Study on infections after childbirth wins Research Paper of Year

A study on antibiotics and maternal infections after childbirth has won The BMJ Research Paper of the Year.

The ANODE (prophylactic ANtibiotics for the prevention of infection following Operative DElivery) trial involved 27 UK obstetric units and showed that using a single dose of prophylactic antibiotic after assisted vaginal births (forceps or vacuum extraction) could prevent thousands of infections and reduce antibiotic use.

The BMJ Awards are the UK’s top medical awards programme, recognising and celebrating healthcare teams making a very real difference to patients, every single day, in all sorts of ways.

Senior author Professor Marian Knight from the National Perinatal Epidemiology Unit (NPEU), Nuffield Department of Population Health, University of Oxford, says a “fantastic team effort” by the UK’s “unparalleled” obstetrics research network led to the findings which are being “widely implemented into practice.”

The use of antibiotics during birth by caesarean section is widely recommended. But routine antibiotic prophylaxis has not been recommended for operative vaginal birth because of insufficient evidence of effectiveness.

To address this evidence gap, the trial tracked 1,719 women who received treatment – amoxicillin or clavulanic acid – intravenously and 1,708 who were given a placebo (saline) about three hours after they had given birth.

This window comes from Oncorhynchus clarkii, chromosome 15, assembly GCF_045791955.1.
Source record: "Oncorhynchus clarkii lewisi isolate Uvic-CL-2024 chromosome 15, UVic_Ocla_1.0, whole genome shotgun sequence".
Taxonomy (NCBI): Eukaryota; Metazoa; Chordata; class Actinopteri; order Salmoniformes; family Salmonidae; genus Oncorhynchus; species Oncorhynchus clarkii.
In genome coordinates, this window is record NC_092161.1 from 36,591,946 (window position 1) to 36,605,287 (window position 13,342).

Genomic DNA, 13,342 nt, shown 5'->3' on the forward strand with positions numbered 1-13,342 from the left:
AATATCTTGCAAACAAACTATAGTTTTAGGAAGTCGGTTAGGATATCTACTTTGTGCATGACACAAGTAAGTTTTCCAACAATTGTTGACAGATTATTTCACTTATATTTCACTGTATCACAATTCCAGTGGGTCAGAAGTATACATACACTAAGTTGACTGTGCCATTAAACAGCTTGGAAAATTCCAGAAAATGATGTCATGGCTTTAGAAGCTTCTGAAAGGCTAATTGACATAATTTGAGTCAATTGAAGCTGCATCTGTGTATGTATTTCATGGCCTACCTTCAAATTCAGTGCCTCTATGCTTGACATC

Six weeks after giving birth, rates of perineal infection, perineal pain, use of pain relief for perineal pain, need for additional perineal care and wound breakdown were statistically significantly lower in the group who received a single dose of antibiotics.

Professor Knight says that almost a fifth of women have an infection, and the results show this can be “reduced by almost half.”

This equates to prevention of over 7,000 infections annually in the UK.

Overall, fewer antibiotics are needed, she adds. “We found that for each additional 100 doses of antibiotic used in prophylaxis, 168 treatment doses will be saved, representing a 17% overall reduction in antibiotic use.”

The results were published in the Lancet.

Dr Fiona Godlee, Editor in Chief at The BMJ said: “This is a great example of how high quality research evidence can have a real and positive impact on patient care and society as a whole, by preventing thousands of infections and reducing antibiotic use. Professor Knight and her team are worthy winners of this year’s award.”

The BMJ Awards has several other healthcare categories. In a change from our usual format, judging and selection of winners in each of these will go ahead virtually, and Dr Fiona Godlee will announce the winners on Wednesday 7 October.

This will be followed by an Awards Showcase video celebrating the 2020 winners and giving greater insight into the winning projects https://thebmjawards.bmj.com/

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